their ballots!). However, some of the nominees refused to obey the decision, and finally it had to be called off.
“I think the opposition has never been as weak as it is these days. And it has been weakening throughout the whole election campaign. Being used to get their financial, media and political resources from the West, they’ve lost this exclusive support. As to the split within the parties, on the one side there is the ”old leadership“, which is used to living on the western funds and out of the fight with the ”regime“. On the other side there are mostly young people, usually from provincial regions, who graduated in Europe or the United States. Being in the opposition to the Belarusian authorities, they want so to say socialise and find their place within the Belarusian mainstream, non-marginal politics. They want to get to the parliament and take what they can from the authorities and then build their political life on the new basis,” says political expert Yury Shevtsov.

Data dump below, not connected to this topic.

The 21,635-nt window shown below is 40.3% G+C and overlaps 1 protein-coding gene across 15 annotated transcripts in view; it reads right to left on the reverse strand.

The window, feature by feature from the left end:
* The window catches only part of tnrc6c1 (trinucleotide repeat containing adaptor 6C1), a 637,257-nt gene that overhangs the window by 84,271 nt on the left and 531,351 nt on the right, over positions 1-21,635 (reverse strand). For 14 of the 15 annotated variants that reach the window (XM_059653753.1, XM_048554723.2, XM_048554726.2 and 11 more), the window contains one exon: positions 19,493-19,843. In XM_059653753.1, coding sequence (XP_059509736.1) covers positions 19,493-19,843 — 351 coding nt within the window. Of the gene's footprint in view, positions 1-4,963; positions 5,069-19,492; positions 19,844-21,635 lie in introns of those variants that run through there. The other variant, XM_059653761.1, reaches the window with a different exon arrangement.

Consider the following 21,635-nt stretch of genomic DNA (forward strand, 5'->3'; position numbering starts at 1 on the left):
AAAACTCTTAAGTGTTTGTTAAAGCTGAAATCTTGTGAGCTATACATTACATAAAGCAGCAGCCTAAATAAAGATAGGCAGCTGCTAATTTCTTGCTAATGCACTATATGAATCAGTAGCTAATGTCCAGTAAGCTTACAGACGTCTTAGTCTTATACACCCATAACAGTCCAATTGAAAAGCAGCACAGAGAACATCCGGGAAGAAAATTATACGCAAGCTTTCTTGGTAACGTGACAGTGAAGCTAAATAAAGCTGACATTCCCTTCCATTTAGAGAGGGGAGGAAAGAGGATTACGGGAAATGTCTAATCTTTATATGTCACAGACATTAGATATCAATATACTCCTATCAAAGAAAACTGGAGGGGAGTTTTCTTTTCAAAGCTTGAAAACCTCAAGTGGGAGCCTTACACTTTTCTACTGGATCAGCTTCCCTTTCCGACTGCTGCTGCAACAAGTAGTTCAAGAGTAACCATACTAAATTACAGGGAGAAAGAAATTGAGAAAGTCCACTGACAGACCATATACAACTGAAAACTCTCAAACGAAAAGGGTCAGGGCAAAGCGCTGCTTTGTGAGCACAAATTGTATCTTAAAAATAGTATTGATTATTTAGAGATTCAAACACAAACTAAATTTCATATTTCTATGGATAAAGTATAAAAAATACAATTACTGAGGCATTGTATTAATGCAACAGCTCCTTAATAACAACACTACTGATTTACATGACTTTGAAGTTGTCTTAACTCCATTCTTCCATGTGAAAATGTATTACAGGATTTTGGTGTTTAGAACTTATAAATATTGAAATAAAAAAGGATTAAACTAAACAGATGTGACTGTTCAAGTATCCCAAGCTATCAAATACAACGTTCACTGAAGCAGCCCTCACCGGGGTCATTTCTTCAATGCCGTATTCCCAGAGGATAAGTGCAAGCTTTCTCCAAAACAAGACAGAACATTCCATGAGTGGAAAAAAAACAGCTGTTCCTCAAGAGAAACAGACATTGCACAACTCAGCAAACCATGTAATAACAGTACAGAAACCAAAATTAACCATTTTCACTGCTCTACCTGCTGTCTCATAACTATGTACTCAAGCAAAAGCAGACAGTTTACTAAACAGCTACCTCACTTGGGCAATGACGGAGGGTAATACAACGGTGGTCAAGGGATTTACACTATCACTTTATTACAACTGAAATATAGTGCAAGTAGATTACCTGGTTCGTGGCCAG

The opposition’s “loss of the exclusive support from the West” to which Yury Shevtsov is referring is closely connected with the signals from Europe and the United States that their relations with Belarus could improve in the nearest future. Mostly, these signs have been made in form of a positive reaction to some Belarus’s steps, when it tried to meet the demands from the West: release of the last political prisoners, more open election campaign with full co-operation with international observers, discreet position on the conflict in South Ossetia. It is obvious that Minsk wants better relations with the European Union and the United States itself (why do you think noted PR-manager Timothy Bell is now working on improving President Aleksandr Lukashenko and Belarus’s image in the West?). Thus, the Belarusian marginal opposition becomes the “third man out”.